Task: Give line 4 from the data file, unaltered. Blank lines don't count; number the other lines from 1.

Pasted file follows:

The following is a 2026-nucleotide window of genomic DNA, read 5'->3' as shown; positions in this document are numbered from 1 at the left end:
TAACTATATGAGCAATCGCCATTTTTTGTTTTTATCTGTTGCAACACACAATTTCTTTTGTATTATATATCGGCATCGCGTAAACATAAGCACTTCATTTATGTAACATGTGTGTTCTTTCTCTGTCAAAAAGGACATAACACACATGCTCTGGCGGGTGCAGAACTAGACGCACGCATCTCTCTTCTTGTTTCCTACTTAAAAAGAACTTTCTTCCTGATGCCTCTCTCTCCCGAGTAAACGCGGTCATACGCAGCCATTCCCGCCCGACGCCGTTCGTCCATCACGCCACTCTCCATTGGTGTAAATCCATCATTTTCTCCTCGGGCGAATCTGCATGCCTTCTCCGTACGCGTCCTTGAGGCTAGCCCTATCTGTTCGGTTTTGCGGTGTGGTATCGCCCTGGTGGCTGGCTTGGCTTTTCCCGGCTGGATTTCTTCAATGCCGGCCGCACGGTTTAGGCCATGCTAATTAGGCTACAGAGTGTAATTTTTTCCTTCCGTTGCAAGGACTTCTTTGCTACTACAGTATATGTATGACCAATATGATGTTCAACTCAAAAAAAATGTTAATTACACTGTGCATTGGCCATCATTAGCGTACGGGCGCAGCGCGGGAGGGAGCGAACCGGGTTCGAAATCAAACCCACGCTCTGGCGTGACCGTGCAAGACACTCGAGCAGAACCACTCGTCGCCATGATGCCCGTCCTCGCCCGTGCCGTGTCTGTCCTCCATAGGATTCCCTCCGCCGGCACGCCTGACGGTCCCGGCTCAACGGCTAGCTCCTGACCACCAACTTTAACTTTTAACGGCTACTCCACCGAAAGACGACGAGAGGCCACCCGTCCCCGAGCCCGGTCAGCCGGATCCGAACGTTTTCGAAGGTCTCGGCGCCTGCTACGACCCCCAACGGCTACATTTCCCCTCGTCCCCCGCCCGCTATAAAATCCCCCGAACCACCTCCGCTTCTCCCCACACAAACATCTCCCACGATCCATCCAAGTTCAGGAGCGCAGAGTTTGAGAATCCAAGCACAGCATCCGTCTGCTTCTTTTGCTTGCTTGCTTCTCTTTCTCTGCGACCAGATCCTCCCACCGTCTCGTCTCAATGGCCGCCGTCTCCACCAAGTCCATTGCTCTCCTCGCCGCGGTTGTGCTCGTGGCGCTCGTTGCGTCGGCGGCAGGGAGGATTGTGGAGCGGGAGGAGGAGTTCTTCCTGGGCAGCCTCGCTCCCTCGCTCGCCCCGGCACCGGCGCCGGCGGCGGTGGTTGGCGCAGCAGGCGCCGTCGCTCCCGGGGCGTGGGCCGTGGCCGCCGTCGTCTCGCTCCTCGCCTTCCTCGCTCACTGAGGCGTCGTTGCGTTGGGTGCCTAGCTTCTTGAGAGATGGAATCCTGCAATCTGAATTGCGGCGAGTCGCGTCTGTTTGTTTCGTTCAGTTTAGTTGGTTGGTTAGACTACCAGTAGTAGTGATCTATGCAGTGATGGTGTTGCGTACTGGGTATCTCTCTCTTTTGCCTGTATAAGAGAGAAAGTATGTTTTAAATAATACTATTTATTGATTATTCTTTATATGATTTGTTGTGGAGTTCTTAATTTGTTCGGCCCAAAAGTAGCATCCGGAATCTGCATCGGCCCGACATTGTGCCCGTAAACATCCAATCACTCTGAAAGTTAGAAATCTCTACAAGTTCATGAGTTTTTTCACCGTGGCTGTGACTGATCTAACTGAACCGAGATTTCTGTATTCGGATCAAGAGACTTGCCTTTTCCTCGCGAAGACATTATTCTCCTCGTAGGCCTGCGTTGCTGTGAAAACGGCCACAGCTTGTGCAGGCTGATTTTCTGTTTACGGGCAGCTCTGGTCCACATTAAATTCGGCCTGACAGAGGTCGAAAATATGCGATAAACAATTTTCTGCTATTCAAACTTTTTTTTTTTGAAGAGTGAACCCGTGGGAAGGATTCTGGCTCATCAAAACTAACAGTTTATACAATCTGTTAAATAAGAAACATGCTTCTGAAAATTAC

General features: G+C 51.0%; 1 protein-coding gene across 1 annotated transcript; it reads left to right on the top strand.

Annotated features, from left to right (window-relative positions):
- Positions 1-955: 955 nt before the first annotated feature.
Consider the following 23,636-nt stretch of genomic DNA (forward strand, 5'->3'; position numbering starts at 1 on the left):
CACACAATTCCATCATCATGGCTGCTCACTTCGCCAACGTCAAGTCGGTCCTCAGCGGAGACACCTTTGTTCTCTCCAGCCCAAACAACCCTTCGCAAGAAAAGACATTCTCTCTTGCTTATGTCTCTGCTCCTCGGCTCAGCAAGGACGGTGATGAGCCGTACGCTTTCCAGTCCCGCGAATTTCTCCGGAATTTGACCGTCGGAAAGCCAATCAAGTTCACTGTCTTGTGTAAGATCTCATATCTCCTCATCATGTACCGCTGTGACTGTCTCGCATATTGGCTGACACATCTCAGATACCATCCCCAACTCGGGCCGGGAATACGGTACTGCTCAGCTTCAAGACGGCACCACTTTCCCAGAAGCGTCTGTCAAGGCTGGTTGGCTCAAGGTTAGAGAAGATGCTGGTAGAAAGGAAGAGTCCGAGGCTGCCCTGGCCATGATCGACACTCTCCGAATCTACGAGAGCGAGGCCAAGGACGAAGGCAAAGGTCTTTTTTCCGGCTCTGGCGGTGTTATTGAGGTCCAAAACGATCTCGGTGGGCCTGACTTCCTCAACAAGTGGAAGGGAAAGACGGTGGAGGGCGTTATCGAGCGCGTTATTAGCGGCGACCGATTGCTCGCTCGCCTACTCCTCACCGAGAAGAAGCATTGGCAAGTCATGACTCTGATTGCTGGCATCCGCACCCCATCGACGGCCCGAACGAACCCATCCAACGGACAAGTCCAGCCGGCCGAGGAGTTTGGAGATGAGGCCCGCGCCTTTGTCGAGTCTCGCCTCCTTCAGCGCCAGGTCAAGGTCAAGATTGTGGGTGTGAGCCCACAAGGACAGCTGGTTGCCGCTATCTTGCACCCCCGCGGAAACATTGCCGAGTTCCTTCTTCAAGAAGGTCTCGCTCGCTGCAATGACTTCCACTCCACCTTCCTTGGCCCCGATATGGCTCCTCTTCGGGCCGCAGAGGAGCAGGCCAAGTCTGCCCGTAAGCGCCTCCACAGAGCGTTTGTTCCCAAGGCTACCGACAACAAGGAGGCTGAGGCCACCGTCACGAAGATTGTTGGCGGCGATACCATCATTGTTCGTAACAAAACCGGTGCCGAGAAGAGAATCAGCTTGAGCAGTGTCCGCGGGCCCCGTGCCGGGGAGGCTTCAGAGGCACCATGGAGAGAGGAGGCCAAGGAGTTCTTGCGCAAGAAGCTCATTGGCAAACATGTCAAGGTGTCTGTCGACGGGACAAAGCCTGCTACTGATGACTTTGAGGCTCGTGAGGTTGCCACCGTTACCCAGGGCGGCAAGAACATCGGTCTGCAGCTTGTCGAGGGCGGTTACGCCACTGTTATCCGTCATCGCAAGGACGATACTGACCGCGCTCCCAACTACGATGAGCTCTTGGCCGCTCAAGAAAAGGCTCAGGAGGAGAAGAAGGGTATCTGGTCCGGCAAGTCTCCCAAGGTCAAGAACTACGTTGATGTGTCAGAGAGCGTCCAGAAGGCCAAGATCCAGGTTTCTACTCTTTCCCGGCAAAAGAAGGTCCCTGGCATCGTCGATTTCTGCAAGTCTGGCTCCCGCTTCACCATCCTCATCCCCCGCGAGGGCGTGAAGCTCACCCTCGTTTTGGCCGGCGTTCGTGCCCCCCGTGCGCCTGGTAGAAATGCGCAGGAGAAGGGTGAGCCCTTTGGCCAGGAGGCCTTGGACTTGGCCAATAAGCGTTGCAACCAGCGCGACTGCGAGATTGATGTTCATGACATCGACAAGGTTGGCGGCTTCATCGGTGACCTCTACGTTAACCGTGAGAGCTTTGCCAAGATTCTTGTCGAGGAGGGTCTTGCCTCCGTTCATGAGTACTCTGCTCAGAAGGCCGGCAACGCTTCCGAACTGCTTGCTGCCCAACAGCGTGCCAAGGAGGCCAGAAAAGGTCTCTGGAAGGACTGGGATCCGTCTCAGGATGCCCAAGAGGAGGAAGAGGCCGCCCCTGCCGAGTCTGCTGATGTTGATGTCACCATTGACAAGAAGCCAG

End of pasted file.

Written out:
Annotated features, from left to right (window-relative positions):